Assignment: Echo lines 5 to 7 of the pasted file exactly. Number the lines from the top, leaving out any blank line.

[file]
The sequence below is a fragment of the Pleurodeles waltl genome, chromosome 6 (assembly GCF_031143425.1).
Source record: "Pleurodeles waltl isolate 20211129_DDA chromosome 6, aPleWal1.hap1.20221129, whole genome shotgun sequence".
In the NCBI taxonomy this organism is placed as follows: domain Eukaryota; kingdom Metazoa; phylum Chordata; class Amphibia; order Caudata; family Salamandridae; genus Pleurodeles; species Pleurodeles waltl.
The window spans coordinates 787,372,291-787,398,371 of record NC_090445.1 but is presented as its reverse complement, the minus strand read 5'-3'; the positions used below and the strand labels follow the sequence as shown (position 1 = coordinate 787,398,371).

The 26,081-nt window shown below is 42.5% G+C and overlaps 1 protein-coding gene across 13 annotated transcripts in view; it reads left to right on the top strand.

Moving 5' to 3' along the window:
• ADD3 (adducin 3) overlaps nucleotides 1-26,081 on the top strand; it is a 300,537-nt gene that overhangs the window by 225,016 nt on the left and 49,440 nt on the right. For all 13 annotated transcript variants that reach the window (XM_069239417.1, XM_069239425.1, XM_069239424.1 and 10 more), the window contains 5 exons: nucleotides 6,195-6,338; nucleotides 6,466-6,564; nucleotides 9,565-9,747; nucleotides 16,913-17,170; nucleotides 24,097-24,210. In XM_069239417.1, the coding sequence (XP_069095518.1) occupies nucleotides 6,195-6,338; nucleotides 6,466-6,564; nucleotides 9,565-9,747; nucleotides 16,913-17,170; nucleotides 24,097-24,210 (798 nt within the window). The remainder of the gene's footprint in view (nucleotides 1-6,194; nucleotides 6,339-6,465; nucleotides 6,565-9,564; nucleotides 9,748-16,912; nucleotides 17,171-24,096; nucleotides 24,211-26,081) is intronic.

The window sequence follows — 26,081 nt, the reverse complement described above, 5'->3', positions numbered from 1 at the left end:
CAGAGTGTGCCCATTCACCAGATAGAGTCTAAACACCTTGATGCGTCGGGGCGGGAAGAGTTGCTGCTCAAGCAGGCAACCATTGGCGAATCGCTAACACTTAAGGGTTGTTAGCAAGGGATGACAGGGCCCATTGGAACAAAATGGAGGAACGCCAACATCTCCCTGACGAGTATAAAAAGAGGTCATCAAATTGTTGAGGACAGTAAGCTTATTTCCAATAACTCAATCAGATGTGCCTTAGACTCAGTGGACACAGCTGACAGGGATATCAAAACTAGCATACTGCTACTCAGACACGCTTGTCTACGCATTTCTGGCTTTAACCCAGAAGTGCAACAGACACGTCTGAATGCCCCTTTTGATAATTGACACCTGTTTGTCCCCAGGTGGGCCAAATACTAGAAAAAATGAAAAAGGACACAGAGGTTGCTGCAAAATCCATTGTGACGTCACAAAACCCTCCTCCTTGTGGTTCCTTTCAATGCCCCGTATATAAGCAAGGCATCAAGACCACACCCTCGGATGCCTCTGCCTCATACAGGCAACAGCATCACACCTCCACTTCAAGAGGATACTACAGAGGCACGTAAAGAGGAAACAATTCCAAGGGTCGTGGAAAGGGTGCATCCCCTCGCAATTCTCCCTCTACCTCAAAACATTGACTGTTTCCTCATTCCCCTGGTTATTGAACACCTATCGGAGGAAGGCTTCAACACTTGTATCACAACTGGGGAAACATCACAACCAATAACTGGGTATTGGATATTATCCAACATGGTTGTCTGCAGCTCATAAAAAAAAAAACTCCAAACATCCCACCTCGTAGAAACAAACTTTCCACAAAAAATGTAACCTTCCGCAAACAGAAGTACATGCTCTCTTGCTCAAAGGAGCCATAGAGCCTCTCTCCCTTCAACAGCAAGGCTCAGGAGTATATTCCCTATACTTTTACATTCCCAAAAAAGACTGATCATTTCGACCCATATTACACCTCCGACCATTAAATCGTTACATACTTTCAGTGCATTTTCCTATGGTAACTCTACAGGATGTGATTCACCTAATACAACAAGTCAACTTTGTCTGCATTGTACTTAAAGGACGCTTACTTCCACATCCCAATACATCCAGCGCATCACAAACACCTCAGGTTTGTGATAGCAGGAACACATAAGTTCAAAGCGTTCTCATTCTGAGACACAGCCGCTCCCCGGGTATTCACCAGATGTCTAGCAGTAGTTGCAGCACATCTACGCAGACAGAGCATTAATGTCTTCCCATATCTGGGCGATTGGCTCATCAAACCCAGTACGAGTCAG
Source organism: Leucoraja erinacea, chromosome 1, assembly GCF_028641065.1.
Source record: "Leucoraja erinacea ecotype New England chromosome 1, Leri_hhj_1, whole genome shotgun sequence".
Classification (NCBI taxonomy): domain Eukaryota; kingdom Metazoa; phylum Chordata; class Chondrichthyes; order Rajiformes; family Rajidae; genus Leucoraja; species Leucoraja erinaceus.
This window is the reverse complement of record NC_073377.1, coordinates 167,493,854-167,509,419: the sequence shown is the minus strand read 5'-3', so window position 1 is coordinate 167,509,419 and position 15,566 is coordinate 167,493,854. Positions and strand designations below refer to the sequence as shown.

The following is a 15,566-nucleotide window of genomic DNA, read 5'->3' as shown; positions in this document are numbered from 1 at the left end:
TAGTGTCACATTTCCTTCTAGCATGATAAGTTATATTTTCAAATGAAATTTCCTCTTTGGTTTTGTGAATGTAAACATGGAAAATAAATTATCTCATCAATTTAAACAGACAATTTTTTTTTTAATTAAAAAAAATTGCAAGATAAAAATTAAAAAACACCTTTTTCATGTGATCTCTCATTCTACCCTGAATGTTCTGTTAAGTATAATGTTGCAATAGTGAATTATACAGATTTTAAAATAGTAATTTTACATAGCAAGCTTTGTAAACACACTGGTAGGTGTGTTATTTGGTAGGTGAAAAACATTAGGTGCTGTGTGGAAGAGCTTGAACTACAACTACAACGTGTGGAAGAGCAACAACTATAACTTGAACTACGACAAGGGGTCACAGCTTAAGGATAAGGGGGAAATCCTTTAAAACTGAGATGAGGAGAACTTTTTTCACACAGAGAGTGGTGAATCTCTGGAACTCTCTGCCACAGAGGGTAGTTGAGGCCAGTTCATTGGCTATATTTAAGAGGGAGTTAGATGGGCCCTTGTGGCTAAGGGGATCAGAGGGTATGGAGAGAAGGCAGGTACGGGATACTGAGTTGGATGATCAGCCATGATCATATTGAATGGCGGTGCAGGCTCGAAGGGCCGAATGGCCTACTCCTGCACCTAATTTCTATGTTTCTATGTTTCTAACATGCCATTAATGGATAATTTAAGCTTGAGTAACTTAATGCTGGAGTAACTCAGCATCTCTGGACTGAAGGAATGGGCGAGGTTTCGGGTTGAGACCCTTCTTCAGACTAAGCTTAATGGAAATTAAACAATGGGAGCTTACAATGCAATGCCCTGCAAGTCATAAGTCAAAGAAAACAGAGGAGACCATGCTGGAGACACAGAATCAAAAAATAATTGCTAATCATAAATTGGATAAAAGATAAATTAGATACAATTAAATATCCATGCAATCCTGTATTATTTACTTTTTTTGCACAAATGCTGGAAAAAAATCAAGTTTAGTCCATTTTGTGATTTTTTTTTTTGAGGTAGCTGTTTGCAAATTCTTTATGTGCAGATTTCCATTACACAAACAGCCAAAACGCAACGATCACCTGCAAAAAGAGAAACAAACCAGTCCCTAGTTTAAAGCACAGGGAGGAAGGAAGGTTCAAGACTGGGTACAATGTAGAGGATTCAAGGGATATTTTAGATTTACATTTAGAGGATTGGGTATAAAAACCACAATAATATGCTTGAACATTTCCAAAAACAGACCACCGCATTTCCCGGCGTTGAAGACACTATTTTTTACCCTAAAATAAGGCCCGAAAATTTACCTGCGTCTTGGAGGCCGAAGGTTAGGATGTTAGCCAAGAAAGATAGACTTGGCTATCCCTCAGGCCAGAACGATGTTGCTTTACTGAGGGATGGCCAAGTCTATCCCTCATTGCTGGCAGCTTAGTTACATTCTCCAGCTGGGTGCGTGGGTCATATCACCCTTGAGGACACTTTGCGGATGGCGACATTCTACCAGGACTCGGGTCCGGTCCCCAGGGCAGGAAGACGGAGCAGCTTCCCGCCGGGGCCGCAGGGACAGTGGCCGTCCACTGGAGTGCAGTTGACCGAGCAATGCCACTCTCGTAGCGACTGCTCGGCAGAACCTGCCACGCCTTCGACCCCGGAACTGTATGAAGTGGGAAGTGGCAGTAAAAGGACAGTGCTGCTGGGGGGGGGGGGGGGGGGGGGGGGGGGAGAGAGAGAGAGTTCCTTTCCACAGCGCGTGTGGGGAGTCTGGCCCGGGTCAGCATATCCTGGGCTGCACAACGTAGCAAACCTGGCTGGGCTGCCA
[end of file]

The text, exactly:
The 26,081-nt window shown below is 42.5% G+C and overlaps 1 protein-coding gene across 13 annotated transcripts in view; it reads left to right on the top strand.

Moving 5' to 3' along the window:
• ADD3 (adducin 3) overlaps nucleotides 1-26,081 on the top strand; it is a 300,537-nt gene that overhangs the window by 225,016 nt on the left and 49,440 nt on the right. For all 13 annotated transcript variants that reach the window (XM_069239417.1, XM_069239425.1, XM_069239424.1 and 10 more), the window contains 5 exons: nucleotides 6,195-6,338; nucleotides 6,466-6,564; nucleotides 9,565-9,747; nucleotides 16,913-17,170; nucleotides 24,097-24,210. In XM_069239417.1, the coding sequence (XP_069095518.1) occupies nucleotides 6,195-6,338; nucleotides 6,466-6,564; nucleotides 9,565-9,747; nucleotides 16,913-17,170; nucleotides 24,097-24,210 (798 nt within the window). The remainder of the gene's footprint in view (nucleotides 1-6,194; nucleotides 6,339-6,465; nucleotides 6,565-9,564; nucleotides 9,748-16,912; nucleotides 17,171-24,096; nucleotides 24,211-26,081) is intronic.